Ruslan Medzhitov Elected to National Academy of Sciences for Work on Innate Immunity

Yale professor Ruslan Medzhitov

In recognition of his prolific contributions to the field of immunological research, Yale professor Ruslan Medzhitov, Ph.D., has been elected to the prestigious National Academy of Sciences, the elite corps of researchers from the nation’s top scientific institutions.

This is the announcement sent today by Robert Alpern, M.D., Dean of the Yale School of Medicine:

To the School of Medicine Community
It gives me enormous pleasure to share the news that our colleague Ruslan M. Medzhitov, Ph.D., was elected a member of the National Academy of Sciences this morning for excellence in original scientific research. This is a tremendous honor and one very richly deserved.

Professor Medzhitov, the David W. Wallace Professor of Immunobiology at Yale and a Howard Hughes Medical Institute investigator, is a pioneering researcher in the field of the innate immune system. He came to Yale in 1994 as a postdoctoral fellow in the laboratory of the late Charles A. Janeway Jr., M.D. As a graduate student at Moscow State University, Professor Medzhitov was fascinated by a new theory regarding the interaction of the innate and adaptive immune systems that Dr. Janeway had proposed. Several years later, the two researchers made the groundbreaking discovery that Toll-like receptors, a component of the innate system, provide the adaptive system with the necessary information to create custom-made B and T cells that target specific bacterial or viral invaders.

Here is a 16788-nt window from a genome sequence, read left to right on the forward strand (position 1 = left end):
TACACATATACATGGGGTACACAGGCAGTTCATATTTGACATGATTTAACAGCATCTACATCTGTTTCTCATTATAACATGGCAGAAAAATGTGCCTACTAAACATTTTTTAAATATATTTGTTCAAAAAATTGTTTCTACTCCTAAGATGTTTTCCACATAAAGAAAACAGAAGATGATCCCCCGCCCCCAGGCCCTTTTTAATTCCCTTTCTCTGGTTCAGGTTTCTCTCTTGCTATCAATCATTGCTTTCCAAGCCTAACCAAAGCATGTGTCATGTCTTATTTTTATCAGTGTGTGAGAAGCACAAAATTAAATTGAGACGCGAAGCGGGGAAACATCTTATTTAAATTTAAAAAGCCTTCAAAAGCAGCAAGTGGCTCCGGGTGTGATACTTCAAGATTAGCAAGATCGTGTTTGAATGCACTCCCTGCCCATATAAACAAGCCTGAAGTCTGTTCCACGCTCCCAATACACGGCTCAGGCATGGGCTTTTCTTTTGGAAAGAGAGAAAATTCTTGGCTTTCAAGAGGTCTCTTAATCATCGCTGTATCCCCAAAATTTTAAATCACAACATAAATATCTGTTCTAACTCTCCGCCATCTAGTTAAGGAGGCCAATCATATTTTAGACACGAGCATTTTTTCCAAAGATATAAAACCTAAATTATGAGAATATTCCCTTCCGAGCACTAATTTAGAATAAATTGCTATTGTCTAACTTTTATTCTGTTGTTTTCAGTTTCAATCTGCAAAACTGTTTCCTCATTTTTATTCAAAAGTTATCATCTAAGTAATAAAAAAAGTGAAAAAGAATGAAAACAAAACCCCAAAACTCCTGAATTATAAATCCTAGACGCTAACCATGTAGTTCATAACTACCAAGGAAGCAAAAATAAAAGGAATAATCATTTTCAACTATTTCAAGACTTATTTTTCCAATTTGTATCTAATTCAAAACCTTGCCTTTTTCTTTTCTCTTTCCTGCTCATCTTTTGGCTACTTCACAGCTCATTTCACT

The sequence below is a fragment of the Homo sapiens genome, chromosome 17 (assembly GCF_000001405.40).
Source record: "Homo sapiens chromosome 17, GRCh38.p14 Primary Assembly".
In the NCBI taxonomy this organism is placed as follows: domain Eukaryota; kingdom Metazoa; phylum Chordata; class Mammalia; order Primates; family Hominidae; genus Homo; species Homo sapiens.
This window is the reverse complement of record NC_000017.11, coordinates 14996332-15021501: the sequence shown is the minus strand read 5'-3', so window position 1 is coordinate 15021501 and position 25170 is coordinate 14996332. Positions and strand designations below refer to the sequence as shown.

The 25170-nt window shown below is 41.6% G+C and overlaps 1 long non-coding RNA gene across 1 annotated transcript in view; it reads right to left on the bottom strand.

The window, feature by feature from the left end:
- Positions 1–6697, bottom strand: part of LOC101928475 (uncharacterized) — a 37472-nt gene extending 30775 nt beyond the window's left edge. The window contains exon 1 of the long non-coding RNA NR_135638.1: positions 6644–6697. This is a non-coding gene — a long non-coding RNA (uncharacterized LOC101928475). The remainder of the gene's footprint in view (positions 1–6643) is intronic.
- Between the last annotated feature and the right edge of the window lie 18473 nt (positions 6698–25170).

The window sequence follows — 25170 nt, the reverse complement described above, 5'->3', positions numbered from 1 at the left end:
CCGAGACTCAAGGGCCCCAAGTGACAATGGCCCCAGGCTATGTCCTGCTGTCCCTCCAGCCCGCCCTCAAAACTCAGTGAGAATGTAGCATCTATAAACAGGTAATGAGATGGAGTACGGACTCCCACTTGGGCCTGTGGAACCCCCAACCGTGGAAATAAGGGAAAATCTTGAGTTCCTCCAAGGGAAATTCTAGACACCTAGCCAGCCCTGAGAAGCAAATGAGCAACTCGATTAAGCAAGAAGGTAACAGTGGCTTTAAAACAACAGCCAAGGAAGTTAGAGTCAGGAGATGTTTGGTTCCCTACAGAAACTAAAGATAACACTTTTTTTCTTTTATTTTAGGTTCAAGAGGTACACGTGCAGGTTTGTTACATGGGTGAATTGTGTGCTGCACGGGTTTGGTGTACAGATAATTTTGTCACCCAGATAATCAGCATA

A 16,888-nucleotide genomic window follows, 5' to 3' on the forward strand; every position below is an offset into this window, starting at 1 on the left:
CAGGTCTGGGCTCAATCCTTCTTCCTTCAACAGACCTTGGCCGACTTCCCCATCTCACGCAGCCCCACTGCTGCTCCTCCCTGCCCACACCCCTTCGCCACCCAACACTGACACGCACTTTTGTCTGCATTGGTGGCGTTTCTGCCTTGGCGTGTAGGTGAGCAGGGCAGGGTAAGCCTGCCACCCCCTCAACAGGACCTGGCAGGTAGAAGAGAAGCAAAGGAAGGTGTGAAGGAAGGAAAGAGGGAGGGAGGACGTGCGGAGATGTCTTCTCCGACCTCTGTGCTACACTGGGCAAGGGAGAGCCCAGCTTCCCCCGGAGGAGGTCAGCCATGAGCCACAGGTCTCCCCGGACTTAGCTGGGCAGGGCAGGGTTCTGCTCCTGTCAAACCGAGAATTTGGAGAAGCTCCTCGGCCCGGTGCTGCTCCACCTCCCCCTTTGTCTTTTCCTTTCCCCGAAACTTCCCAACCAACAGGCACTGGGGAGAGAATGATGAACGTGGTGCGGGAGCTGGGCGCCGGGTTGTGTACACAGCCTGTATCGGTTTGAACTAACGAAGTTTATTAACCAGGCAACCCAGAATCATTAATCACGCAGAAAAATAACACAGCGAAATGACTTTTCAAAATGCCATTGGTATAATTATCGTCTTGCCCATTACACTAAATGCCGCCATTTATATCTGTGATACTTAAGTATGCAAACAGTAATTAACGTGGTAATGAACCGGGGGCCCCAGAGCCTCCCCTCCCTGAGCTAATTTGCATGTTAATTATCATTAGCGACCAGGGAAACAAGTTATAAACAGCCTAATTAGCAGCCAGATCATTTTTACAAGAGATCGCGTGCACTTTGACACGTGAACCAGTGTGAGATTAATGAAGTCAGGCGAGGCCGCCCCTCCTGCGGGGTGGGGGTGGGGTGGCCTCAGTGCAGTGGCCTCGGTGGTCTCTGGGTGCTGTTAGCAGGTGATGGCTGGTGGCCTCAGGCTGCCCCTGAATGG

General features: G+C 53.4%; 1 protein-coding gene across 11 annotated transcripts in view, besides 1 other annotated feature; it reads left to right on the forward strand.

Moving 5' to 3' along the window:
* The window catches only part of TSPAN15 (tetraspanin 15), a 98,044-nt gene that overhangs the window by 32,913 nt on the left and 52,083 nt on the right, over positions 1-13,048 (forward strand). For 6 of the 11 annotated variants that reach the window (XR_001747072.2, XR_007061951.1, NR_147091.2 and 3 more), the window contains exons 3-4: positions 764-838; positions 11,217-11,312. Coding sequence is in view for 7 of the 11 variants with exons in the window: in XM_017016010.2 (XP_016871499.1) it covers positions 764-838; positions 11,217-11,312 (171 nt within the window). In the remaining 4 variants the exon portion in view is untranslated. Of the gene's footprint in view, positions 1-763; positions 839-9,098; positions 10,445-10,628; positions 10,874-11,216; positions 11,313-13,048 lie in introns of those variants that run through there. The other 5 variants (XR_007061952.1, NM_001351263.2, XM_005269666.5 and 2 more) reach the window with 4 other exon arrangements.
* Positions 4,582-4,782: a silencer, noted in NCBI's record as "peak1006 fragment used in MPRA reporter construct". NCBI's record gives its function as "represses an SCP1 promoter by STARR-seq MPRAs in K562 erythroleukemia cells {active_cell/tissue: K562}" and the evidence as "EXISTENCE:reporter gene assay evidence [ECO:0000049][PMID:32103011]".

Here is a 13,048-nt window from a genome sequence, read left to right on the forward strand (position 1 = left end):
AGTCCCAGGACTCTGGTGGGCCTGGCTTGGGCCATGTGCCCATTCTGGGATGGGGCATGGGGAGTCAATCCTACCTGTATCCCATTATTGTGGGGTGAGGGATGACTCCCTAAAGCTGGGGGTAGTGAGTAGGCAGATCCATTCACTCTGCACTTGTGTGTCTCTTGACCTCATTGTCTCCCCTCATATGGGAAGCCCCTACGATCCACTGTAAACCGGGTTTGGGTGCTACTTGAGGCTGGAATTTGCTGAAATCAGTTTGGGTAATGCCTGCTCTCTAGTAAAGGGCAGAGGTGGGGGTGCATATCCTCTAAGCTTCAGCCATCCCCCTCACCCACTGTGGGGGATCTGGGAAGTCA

Since then, Toll-like receptors have become the subject of intense research activity in laboratories around the world. In December, Professor Medzhitov was awarded the 2010 Lewis S. Rosenstiel Award for Distinguished Work in Basic Medical Science, which has a long record of identifying and honoring pioneering scientists, many of whom have subsequently been honored with the Lasker Award and Nobel Prize.

Professor Medzhitov was born in Tashkent, Uzbekistan, and earned a B.S. at Tashkent State University before going on to pursue a Ph.D. in biochemistry at Moscow State University. Before coming to Yale, he was a fellow in the laboratory of Russell Doolittle, Ph.D., at the University of California San Diego.

His election today as one of 72 new members of National Academy of Sciences brings the number of current Yale faculty who are members to 60. He will be inducted into the Academy next April during its 148th annual meeting in Washington, D.C.

The National Academy of Sciences is a private organization of scientists and engineers dedicated to the furtherance of science and its use for the general welfare. It was established in 1863 by a congressional act of incorporation signed by Abraham Lincoln that calls on the Academy to act as an official adviser to the federal government, upon request, in any matter of science or technology.

Sincerely,

Dean Robert J. Alpern, M.D.
Ensign Professor of Medicine